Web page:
Ch Ch Ch Ch Changes: New VETS-4212 Report Means More Changes for Federal Contractors

29 September 2014 Labor & Employment Law Perspectives Blog

Ch-ch-ch-ch-changes. David Bowie’s familiar refrain has become the motto of federal contractors everywhere as they struggle to keep pace with the numerous regulatory changes and enforcement initiatives currently being advanced by the Office of Federal Contract Compliance Programs (“OFCCP”) and other Department of Labor (“DOL”) divisions. As previously reported, amended regulations regarding affirmative action obligations relative to protected veterans and individuals with disabilities took effect in March 2014. Since that time, contractors have been bombarded with numerous executive orders and proposed rules mandating an increase in the minimum wage paid by certain covered contractors, requiring transparency in compensation and prohibiting retaliation against employees who discuss compensation, requiring the collection of summary compensation data, prohibiting contractors from discriminating on the basis of sexual orientation and gender identity, and requiring contractors to identify labor and employment law violations. Now federal contractors are faced with yet another change.

On September 24, 2014, the DOL’s Veterans’ Employment and Training Service announced a final rule updating the veteran reporting requirements under the Vietnam Era Veterans’ Readjustment Assistance Act (“VEVRAA”). This rule rescinds the now “obsolete” VETS-100 reporting requirements applicable to federal contracts and subcontracts entered into before December 1, 2003. The rule also changes the veteran category “other protected veteran” to “active duty wartime or campaign badge veteran” for consistency with the amended VEVRAA regulations. Finally, the rule creates a new VETS-4212 report to replace the existing VETS-100A report used by federal contractors with covered contracts or subcontracts entered into or modified after December 1, 2003.

Under the current veterans reporting approach, contractors are required to file annual reports listing the number of veterans hired and employed in each of the protected veteran categories (e.g., recently separated, disabled, Armed Forces service medal, and other protected veteran). Contractors are allowed to count individuals in more than one category if more than one category applies. The new VETS-4212 report will eliminate this double-counting of a single individual and will require contractors to provide information regarding veteran hires and employees “in the aggregate” instead of listing the number of veterans hired and employed in each of the protected veteran categories. By focusing on the total number of veteran hires and employees, the VETS-4212 report is designed to make it easier for contractors (and the OFCCP) to calculate the actual number of protected veterans hired and employed by contractors.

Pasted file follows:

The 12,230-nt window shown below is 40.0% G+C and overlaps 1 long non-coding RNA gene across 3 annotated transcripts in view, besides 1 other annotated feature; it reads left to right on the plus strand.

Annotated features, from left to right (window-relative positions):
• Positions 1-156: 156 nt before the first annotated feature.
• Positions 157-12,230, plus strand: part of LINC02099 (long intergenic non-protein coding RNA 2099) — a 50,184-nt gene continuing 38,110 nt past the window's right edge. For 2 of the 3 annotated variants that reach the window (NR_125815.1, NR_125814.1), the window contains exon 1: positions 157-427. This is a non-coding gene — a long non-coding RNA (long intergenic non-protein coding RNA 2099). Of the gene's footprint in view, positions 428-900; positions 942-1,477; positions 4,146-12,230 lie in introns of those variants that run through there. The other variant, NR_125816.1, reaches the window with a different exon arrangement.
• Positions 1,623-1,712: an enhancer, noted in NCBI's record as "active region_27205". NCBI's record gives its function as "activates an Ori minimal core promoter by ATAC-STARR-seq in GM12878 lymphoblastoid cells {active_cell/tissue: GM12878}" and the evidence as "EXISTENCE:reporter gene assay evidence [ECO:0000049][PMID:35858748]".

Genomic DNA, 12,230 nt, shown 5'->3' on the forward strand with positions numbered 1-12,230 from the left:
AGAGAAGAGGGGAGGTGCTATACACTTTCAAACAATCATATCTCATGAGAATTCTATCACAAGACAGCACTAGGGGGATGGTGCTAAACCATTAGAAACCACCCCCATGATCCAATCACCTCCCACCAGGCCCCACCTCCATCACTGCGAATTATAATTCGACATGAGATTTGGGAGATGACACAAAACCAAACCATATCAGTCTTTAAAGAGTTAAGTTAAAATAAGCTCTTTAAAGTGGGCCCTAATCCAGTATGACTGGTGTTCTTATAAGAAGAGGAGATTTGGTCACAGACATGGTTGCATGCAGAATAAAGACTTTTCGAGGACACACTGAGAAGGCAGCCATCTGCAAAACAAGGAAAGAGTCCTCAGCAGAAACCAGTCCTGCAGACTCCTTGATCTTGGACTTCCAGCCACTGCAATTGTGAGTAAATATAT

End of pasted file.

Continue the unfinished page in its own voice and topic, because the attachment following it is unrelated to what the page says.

Veteran reporting will continue to occur between August 1 and September 30 of each year. Contractors should continue to use either the VETS-100 or VETS-100A reports for 2014. Contractors must begin using the new VETS-4212 report in 2015.

For questions regarding the VETS-4212 report or any of the other regulatory changes applicable to federal contractors, please consult your employment counsel.

This blog is made available by Foley & Lardner LLP (“Foley” or “the Firm”) for informational purposes only. It is not meant to convey the Firm’s legal position on behalf of any client, nor is it intended to convey specific legal advice. Any opinions expressed in this article do not necessarily reflect the views of Foley & Lardner LLP, its partners, or its clients. Accordingly, do not act upon this information without seeking counsel from a licensed attorney. This blog is not intended to create, and receipt of it does not constitute, an attorney-client relationship. Communicating with Foley through this website by email, blog post, or otherwise, does not create an attorney-client relationship for any legal matter. Therefore, any communication or material you transmit to Foley through this blog, whether by email, blog post or any other manner, will not be treated as confidential or proprietary. The information on this blog is published “AS IS” and is not guaranteed to be complete, accurate, and or up-to-date. Foley makes no representations or warranties of any kind, express or implied, as to the operation or content of the site. Foley expressly disclaims all other guarantees, warranties, conditions and representations of any kind, either express or implied, whether arising under any statute, law, commercial use or otherwise, including implied warranties of merchantability, fitness for a particular purpose, title and non-infringement. In no event shall Foley or any of its partners, officers, employees, agents or affiliates be liable, directly or indirectly, under any theory of law (contract, tort, negligence or otherwise), to you or anyone else, for any claims, losses or damages, direct, indirect special, incidental, punitive or consequential, resulting from or occasioned by the creation, use of or reliance on this site (including information and other content) or any third party websites or the information, resources or material accessed through any such websites. In some jurisdictions, the contents of this blog may be considered Attorney Advertising. If applicable, please note that prior results do not guarantee a similar outcome. Photographs are for dramatization purposes only and may include models. Likenesses do not necessarily imply current client, partnership or employee status.

Related Services

Insights